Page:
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Each new word brings me closer to my boy

July 15th, 2011 · No Comments · Blog

As we were roughhousing on the living room floor Wednesday night, my son kept pointing beyond me and saying, “Moo. Moo.” He’s closing in fast on 20 months and adding new words almost every day. “Moo” was actually his first discernible word, and it came a few months back when he pointed to a small figurine of a cow on a shelf in our foyer. I couldn’t see any cows this time, however, so I didn’t know what he was talking about until he made his way over to the window and pointed out at the full moon hanging in the sky. It was “moon” he was saying. (And, no, there wasn’t a cow jumping over it.)

His pronunciation leaves us guessing quite often. “Light,” “hot,” and “hat” all can come out as “ott” or something close to it. “Grill,” pronounced “gra,” can sound an awful lot like “car” if you don’t listen carefully. And we didn’t catch on that “ki-ki” was “Snoopy” for a couple of days. (Silly us.) His vocabulary is expanding faster than we can keep up with it.

In the early days, he seemed to get stuck after moo, grill (we cook out a lot), juice, meow, and a couple of others. At his 18-month checkup the pediatrician declared him within the range of normal for expressive language, albeit on the slower end. His comprehension, on the other hand, was phenomenal. The kid understood just about everything we said to him, and had for a couple of months. They suggested trying some simple sign language to see if that could help him communicate to us. We taught him the sign for “more” first, and he caught onto it in about a day. He uses it for everything now. More food, more “Leave It to Beaver,” more singing (even my out-of-tune warbling he can’t get enough of). He signs “more” a hundred times a day, sometimes even vocalizing the word for emphasis.

At some point he picked up “I do,” which has been tremendously useful for us. “Do you want a sippy cup?” we ask. “I do,” he replies. And he only says it when he really does want what we offer. There’s still some guesswork involved, but thanks to his understanding of what we say, we can typically name that tune in three questions or less.

Of course, now that we’ve reached the point where the comprehension and the expression meet, I need to start being a little more careful about what I say. Because he’s parroting words back to us, even ones that he has no idea what they mean. So no more F-bombs when someone cuts us off as I’m driving him to the library, and no more offhand comments about all the fatty-bo-batties in the grocery store. I’m content to let someone else get blamed for teaching him all that.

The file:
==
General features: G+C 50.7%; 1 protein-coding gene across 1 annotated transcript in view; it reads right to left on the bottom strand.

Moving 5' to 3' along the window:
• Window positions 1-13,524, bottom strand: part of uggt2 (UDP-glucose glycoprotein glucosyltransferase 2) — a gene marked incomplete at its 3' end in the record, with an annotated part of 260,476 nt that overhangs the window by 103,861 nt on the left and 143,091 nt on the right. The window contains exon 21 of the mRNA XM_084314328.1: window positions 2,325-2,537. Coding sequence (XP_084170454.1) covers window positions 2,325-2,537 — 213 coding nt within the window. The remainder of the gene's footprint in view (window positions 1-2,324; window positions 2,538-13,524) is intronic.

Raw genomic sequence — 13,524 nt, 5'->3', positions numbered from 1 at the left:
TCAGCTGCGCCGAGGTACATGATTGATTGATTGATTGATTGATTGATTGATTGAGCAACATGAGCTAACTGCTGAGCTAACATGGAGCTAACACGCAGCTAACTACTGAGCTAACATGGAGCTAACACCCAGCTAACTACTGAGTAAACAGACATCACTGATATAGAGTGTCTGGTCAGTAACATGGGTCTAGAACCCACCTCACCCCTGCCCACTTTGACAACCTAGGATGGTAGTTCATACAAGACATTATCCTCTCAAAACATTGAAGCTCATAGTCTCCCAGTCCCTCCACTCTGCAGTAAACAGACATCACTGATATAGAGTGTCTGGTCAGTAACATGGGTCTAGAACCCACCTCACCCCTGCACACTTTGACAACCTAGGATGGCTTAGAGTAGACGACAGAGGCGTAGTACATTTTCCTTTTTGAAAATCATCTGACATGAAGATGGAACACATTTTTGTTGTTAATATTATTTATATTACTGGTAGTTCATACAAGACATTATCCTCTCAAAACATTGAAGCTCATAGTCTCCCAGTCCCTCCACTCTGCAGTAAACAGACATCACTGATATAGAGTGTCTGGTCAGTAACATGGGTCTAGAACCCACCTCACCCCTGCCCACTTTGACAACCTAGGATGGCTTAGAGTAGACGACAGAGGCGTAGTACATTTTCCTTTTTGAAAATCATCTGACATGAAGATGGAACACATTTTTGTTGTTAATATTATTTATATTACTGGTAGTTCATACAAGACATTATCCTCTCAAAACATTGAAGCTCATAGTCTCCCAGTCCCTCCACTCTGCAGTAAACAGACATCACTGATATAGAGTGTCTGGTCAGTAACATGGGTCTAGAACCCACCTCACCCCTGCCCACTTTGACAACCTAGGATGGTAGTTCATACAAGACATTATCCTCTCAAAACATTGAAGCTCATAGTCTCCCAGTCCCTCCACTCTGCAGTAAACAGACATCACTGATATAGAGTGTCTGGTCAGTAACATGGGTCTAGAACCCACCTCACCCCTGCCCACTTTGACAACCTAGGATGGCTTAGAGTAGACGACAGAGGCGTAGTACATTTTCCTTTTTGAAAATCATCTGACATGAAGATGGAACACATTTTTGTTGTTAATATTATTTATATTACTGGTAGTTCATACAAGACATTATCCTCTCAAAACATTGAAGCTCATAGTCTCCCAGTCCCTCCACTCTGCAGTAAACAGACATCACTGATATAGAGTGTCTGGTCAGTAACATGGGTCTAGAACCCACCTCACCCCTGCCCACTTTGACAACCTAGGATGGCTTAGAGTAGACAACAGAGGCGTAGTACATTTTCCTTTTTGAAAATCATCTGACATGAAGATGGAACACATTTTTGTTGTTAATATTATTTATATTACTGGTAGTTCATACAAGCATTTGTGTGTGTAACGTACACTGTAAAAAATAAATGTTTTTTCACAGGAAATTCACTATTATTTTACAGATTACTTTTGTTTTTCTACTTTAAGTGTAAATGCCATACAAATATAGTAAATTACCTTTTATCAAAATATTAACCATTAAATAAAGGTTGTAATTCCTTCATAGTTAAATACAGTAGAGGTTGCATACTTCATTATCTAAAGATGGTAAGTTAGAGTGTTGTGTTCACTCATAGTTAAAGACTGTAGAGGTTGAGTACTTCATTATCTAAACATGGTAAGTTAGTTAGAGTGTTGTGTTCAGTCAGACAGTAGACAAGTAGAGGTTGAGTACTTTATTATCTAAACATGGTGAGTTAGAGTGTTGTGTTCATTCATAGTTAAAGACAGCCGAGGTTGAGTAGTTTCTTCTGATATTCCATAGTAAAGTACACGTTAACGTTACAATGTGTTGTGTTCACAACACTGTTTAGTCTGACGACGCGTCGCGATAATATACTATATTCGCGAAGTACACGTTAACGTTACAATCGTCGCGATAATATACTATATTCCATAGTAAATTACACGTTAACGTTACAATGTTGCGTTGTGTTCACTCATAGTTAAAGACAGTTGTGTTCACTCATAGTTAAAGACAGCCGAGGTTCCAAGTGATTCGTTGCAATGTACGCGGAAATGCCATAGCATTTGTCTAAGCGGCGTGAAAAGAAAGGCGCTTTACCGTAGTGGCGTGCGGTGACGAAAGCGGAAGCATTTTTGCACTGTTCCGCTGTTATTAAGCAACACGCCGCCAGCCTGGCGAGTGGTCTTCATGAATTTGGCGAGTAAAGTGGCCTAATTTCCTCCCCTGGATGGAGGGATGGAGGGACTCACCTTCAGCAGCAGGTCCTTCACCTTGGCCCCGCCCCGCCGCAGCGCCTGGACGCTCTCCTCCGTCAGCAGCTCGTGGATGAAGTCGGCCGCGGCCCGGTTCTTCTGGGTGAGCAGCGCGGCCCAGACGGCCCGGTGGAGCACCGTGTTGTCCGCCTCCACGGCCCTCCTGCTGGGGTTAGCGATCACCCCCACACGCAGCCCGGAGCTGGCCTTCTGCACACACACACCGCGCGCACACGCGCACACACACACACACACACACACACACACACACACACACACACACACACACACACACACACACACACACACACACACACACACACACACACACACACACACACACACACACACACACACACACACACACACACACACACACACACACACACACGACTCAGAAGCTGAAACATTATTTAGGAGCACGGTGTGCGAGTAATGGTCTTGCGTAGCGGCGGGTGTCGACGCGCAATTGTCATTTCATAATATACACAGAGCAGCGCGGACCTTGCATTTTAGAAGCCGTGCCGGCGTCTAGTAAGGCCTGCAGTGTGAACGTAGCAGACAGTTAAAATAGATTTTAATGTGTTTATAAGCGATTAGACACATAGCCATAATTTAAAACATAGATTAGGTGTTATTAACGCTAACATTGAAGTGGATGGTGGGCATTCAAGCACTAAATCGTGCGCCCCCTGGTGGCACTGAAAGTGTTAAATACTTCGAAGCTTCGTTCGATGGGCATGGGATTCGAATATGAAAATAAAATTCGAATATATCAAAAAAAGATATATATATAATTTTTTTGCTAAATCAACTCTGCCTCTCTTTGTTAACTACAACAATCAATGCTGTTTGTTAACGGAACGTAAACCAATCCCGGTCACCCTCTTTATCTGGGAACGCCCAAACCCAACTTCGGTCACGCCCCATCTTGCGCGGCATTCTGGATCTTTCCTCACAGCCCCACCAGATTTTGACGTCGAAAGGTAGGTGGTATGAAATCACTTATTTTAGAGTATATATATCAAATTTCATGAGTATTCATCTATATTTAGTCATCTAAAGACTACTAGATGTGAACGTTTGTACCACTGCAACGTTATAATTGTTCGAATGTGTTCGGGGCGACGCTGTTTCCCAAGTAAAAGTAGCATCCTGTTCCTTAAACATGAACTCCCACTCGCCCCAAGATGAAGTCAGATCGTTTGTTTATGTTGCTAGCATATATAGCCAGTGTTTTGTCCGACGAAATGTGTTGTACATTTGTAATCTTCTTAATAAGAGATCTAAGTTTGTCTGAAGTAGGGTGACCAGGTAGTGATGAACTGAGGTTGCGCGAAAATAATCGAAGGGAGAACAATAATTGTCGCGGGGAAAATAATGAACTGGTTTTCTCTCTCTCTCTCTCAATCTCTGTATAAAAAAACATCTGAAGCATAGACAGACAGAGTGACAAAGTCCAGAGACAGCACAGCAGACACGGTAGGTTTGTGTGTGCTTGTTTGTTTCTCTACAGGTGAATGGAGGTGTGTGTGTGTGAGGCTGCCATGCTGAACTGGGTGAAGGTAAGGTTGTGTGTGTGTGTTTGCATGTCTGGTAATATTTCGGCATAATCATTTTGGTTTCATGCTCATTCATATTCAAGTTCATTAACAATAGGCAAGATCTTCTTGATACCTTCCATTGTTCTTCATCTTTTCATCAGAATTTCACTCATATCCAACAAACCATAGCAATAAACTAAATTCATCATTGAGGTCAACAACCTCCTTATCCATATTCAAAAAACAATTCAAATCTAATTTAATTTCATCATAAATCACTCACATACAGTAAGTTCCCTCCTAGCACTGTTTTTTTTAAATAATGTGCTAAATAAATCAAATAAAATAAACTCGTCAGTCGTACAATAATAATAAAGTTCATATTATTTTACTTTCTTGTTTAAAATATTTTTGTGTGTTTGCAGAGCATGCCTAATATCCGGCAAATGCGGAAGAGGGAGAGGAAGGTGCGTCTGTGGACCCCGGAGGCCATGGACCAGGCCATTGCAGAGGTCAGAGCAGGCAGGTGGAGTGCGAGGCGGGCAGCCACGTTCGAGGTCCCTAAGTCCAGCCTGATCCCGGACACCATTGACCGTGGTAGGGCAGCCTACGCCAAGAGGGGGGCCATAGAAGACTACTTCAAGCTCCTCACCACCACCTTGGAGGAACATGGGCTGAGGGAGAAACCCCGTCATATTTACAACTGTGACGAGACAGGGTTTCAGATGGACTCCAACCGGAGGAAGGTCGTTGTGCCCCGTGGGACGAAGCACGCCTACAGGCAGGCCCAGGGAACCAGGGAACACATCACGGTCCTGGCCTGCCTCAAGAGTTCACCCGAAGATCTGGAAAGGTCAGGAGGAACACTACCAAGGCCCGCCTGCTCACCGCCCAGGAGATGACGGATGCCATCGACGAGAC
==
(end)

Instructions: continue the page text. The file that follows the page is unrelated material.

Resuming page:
One phrase I’m actually glad to hear him repeat comes from his favorite book, Casey at the Bat, which I have memorized well enough I can read the entire thing to him without looking at the words. He has it memorized as well. When we get to the part where the umpire calls “strike two,” he will often chip in with a “strike two!” The amazing part to me is he’s ready for it the moment I turn to that page. And we don’t even have to go in order. He was flipping through the pages one night this week and when the book opened to the part where the count goes 0-2 on Casey, he broke out with a “strike two!”

Reading, at last, has become interactive. Conversations finally can include recognizable words on both sides. Just yesterday he mixed in “wall,” “bread,” and “clock.” These are everyday items it’s very conceivable he’ll have a need to tell me about sometime soon. (Especially the bread, which he enjoys with or without butter.)

As badly as I want to share my ideas with the rest of the world, via blog posts and books I spend hundreds upon hundreds of hours working on, communicating with my son excites me the most. I want to know what’s going on in that mind of his. I know it’s working overtime every waking minute of the day. I can tell by the intense looks of concentration on his face when he’s wrestling with weighty issues. But what are they?

With every word he learns, every tool he adds to his box, I come a little closer to finding out.


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